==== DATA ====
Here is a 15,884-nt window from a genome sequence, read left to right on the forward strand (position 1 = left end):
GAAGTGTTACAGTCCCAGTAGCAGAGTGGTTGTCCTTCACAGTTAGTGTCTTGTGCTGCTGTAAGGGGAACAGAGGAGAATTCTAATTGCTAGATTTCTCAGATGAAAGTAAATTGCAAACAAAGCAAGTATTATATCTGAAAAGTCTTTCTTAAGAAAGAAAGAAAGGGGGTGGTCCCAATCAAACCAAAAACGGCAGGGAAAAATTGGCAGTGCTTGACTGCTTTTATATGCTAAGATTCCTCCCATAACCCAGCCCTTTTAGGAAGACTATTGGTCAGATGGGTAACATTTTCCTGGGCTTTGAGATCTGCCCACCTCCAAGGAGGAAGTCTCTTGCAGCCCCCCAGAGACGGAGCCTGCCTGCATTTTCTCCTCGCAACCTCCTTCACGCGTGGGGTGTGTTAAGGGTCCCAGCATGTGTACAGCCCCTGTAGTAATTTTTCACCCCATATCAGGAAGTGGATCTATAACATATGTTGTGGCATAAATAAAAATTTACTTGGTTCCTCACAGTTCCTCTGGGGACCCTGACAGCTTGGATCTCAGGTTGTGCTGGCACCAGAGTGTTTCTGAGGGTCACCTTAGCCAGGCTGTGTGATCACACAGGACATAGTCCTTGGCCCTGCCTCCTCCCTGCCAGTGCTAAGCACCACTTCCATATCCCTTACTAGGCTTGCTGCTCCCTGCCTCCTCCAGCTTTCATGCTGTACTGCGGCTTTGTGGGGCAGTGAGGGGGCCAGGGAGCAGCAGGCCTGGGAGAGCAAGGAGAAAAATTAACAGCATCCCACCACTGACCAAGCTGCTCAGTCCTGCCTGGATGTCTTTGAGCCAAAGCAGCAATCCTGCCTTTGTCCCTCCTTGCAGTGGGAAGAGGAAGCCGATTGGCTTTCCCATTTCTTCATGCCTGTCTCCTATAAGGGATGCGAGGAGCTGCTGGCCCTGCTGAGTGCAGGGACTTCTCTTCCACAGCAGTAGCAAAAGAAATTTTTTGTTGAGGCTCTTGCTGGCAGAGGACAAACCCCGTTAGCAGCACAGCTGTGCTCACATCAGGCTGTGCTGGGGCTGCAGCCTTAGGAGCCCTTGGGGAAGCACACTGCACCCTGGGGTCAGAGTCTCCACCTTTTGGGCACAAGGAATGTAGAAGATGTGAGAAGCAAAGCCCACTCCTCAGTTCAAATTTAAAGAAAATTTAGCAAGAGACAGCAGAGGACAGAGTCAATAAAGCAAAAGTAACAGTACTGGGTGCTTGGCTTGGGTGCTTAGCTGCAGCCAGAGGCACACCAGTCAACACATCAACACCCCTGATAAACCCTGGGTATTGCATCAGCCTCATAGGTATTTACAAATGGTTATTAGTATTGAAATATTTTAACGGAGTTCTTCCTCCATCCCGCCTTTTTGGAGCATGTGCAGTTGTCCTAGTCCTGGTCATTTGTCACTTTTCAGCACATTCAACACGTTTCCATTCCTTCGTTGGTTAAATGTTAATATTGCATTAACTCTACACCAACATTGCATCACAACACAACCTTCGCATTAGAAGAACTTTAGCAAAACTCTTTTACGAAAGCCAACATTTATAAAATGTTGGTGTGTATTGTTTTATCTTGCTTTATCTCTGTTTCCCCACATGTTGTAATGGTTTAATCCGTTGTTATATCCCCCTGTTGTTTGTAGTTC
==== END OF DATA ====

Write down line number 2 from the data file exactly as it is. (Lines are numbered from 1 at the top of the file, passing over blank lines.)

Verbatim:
GAAGTGTTACAGTCCCAGTAGCAGAGTGGTTGTCCTTCACAGTTAGTGTCTTGTGCTGCTGTAAGGGGAACAGAGGAGAATTCTAATTGCTAGATTTCTCAGATGAAAGTAAATTGCAAACAAAGCAAGTATTATATCTGAAAAGTCTTTCTTAAGAAAGAAAGAAAGGGGGTGGTCCCAATCAAACCAAAAACGGCAGGGAAAAATTGGCAGTGCTTGACTGCTTTTATATGCTAAGATTCCTCCCATAACCCAGCCCTTTTAGGAAGACTATTGGTCAGATGGGTAACATTTTCCTGGGCTTTGAGATCTGCCCACCTCCAAGGAGGAAGTCTCTTGCAGCCCCCCAGAGACGGAGCCTGCCTGCATTTTCTCCTCGCAACCTCCTTCACGCGTGGGGTGTGTTAAGGGTCCCAGCATGTGTACAGCCCCTGTAGTAATTTTTCACCCCATATCAGGAAGTGGATCTATAACATATGTTGTGGCATAAATAAAAATTTACTTGGTTCCTCACAGTTCCTCTGGGGACCCTGACAGCTTGGATCTCAGGTTGTGCTGGCACCAGAGTGTTTCTGAGGGTCACCTTAGCCAGGCTGTGTGATCACACAGGACATAGTCCTTGGCCCTGCCTCCTCCCTGCCAGTGCTAAGCACCACTTCCATATCCCTTACTAGGCTTGCTGCTCCCTGCCTCCTCCAGCTTTCATGCTGTACTGCGGCTTTGTGGGGCAGTGAGGGGGCCAGGGAGCAGCAGGCCTGGGAGAGCAAGGAGAAAAATTAACAGCATCCCACCACTGACCAAGCTGCTCAGTCCTGCCTGGATGTCTTTGAGCCAAAGCAGCAATCCTGCCTTTGTCCCTCCTTGCAGTGGGAAGAGGAAGCCGATTGGCTTTCCCATTTCTTCATGCCTGTCTCCTATAAGGGATGCGAGGAGCTGCTGGCCCTGCTGAGTGCAGGGACTTCTCTTCCACAGCAGTAGCAAAAGAAATTTTTTGTTGAGGCTCTTGCTGGCAGAGGACAAACCCCGTTAGCAGCACAGCTGTGCTCACATCAGGCTGTGCTGGGGCTGCAGCCTTAGGAGCCCTTGGGGAAGCACACTGCACCCTGGGGTCAGAGTCTCCACCTTTTGGGCACAAGGAATGTAGAAGATGTGAGAAGCAAAGCCCACTCCTCAGTTCAAATTTAAAGAAAATTTAGCAAGAGACAGCAGAGGACAGAGTCAATAAAGCAAAAGTAACAGTACTGGGTGCTTGGCTTGGGTGCTTAGCTGCAGCCAGAGGCACACCAGTCAACACATCAACACCCCTGATAAACCCTGGGTATTGCATCAGCCTCATAGGTATTTACAAATGGTTATTAGTATTGAAATATTTTAACGGAGTTCTTCCTCCATCCCGCCTTTTTGGAGCATGTGCAGTTGTCCTAGTCCTGGTCATTTGTCACTTTTCAGCACATTCAACACGTTTCCATTCCTTCGTTGGTTAAATGTTAATATTGCATTAACTCTACACCAACATTGCATCACAACACAACCTTCGCATTAGAAGAACTTTAGCAAAACTCTTTTACGAAAGCCAACATTTATAAAATGTTGGTGTGTATTGTTTTATCTTGCTTTATCTCTGTTTCCCCACATGTTGTAATGGTTTAATCCGTTGTTATATCCCCCTGTTGTTTGTAGTTC